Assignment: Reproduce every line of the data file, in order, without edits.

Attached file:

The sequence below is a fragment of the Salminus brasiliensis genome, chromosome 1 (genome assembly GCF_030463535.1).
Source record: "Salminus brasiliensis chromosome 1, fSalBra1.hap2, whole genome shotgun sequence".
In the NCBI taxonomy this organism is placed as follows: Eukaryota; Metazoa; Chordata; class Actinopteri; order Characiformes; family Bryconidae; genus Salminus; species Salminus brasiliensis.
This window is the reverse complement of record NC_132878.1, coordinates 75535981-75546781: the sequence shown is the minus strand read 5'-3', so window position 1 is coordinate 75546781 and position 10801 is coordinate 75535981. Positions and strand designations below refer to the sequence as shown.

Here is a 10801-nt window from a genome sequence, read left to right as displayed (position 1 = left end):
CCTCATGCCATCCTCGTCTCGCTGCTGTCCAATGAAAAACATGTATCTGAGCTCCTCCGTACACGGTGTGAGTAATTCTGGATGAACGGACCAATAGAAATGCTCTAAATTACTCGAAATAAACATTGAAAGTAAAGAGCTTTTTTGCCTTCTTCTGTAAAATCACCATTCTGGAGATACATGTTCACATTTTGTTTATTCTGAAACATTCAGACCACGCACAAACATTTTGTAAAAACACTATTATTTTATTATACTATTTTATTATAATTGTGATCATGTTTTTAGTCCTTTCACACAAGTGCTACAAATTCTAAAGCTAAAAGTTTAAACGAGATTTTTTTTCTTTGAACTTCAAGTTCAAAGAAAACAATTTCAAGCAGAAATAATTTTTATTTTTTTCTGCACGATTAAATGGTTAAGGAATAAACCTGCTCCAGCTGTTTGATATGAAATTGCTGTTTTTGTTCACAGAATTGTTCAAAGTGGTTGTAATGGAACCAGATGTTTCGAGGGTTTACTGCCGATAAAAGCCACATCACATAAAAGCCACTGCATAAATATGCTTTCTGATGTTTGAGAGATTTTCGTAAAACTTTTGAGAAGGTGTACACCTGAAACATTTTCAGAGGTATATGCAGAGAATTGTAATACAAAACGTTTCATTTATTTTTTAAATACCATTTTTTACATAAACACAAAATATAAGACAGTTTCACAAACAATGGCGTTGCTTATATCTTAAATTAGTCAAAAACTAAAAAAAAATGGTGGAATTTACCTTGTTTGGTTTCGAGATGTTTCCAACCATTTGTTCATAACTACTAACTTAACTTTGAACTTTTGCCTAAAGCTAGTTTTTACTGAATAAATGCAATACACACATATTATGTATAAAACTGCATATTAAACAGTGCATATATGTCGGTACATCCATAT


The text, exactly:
The sequence below is a fragment of the Salminus brasiliensis genome, chromosome 1 (genome assembly GCF_030463535.1).
Source record: "Salminus brasiliensis chromosome 1, fSalBra1.hap2, whole genome shotgun sequence".
In the NCBI taxonomy this organism is placed as follows: Eukaryota; Metazoa; Chordata; class Actinopteri; order Characiformes; family Bryconidae; genus Salminus; species Salminus brasiliensis.
This window is the reverse complement of record NC_132878.1, coordinates 75535981-75546781: the sequence shown is the minus strand read 5'-3', so window position 1 is coordinate 75546781 and position 10801 is coordinate 75535981. Positions and strand designations below refer to the sequence as shown.

Here is a 10801-nt window from a genome sequence, read left to right as displayed (position 1 = left end):
CCTCATGCCATCCTCGTCTCGCTGCTGTCCAATGAAAAACATGTATCTGAGCTCCTCCGTACACGGTGTGAGTAATTCTGGATGAACGGACCAATAGAAATGCTCTAAATTACTCGAAATAAACATTGAAAGTAAAGAGCTTTTTTGCCTTCTTCTGTAAAATCACCATTCTGGAGATACATGTTCACATTTTGTTTATTCTGAAACATTCAGACCACGCACAAACATTTTGTAAAAACACTATTATTTTATTATACTATTTTATTATAATTGTGATCATGTTTTTAGTCCTTTCACACAAGTGCTACAAATTCTAAAGCTAAAAGTTTAAACGAGATTTTTTTTCTTTGAACTTCAAGTTCAAAGAAAACAATTTCAAGCAGAAATAATTTTTATTTTTTTCTGCACGATTAAATGGTTAAGGAATAAACCTGCTCCAGCTGTTTGATATGAAATTGCTGTTTTTGTTCACAGAATTGTTCAAAGTGGTTGTAATGGAACCAGATGTTTCGAGGGTTTACTGCCGATAAAAGCCACATCACATAAAAGCCACTGCATAAATATGCTTTCTGATGTTTGAGAGATTTTCGTAAAACTTTTGAGAAGGTGTACACCTGAAACATTTTCAGAGGTATATGCAGAGAATTGTAATACAAAACGTTTCATTTATTTTTTAAATACCATTTTTTACATAAACACAAAATATAAGACAGTTTCACAAACAATGGCGTTGCTTATATCTTAAATTAGTCAAAAACTAAAAAAAAATGGTGGAATTTACCTTGTTTGGTTTCGAGATGTTTCCAACCATTTGTTCATAACTACTAACTTAACTTTGAACTTTTGCCTAAAGCTAGTTTTTACTGAATAAATGCAATACACACATATTATGTATAAAACTGCATATTAAACAGTGCATATATGTCGGTACATCCATAT